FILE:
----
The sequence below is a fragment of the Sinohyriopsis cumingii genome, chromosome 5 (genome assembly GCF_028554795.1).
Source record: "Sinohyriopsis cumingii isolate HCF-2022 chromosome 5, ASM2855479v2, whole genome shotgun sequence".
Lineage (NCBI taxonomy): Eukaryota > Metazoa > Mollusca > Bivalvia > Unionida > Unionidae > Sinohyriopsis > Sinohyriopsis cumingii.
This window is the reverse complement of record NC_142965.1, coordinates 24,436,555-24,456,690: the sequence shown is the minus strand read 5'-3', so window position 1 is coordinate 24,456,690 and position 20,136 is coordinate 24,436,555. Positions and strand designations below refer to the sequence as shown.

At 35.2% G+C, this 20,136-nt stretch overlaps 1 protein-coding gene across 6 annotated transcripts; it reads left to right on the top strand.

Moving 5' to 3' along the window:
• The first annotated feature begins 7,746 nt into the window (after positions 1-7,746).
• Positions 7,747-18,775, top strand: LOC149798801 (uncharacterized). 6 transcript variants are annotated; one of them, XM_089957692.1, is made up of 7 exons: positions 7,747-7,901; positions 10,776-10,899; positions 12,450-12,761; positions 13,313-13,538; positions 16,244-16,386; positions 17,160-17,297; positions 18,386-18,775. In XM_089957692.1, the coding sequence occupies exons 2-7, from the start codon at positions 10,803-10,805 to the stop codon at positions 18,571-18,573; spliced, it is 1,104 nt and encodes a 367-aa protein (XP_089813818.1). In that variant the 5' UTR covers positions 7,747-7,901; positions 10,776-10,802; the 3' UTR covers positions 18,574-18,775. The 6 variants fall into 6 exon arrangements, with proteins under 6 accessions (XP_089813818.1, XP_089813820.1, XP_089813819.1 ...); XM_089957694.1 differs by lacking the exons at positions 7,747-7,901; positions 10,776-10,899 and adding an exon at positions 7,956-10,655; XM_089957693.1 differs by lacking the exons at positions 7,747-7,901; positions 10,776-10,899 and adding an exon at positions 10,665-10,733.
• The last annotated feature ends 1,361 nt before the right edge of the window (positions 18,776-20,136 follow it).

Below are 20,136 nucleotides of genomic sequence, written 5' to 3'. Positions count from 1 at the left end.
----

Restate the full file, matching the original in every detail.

The sequence below is a fragment of the Sinohyriopsis cumingii genome, chromosome 5 (genome assembly GCF_028554795.1).
Source record: "Sinohyriopsis cumingii isolate HCF-2022 chromosome 5, ASM2855479v2, whole genome shotgun sequence".
Lineage (NCBI taxonomy): Eukaryota > Metazoa > Mollusca > Bivalvia > Unionida > Unionidae > Sinohyriopsis > Sinohyriopsis cumingii.
This window is the reverse complement of record NC_142965.1, coordinates 24,436,555-24,456,690: the sequence shown is the minus strand read 5'-3', so window position 1 is coordinate 24,456,690 and position 20,136 is coordinate 24,436,555. Positions and strand designations below refer to the sequence as shown.

At 35.2% G+C, this 20,136-nt stretch overlaps 1 protein-coding gene across 6 annotated transcripts; it reads left to right on the top strand.

Moving 5' to 3' along the window:
• The first annotated feature begins 7,746 nt into the window (after positions 1-7,746).
• Positions 7,747-18,775, top strand: LOC149798801 (uncharacterized). 6 transcript variants are annotated; one of them, XM_089957692.1, is made up of 7 exons: positions 7,747-7,901; positions 10,776-10,899; positions 12,450-12,761; positions 13,313-13,538; positions 16,244-16,386; positions 17,160-17,297; positions 18,386-18,775. In XM_089957692.1, the coding sequence occupies exons 2-7, from the start codon at positions 10,803-10,805 to the stop codon at positions 18,571-18,573; spliced, it is 1,104 nt and encodes a 367-aa protein (XP_089813818.1). In that variant the 5' UTR covers positions 7,747-7,901; positions 10,776-10,802; the 3' UTR covers positions 18,574-18,775. The 6 variants fall into 6 exon arrangements, with proteins under 6 accessions (XP_089813818.1, XP_089813820.1, XP_089813819.1 ...); XM_089957694.1 differs by lacking the exons at positions 7,747-7,901; positions 10,776-10,899 and adding an exon at positions 7,956-10,655; XM_089957693.1 differs by lacking the exons at positions 7,747-7,901; positions 10,776-10,899 and adding an exon at positions 10,665-10,733.
• The last annotated feature ends 1,361 nt before the right edge of the window (positions 18,776-20,136 follow it).

Below are 20,136 nucleotides of genomic sequence, written 5' to 3'. Positions count from 1 at the left end.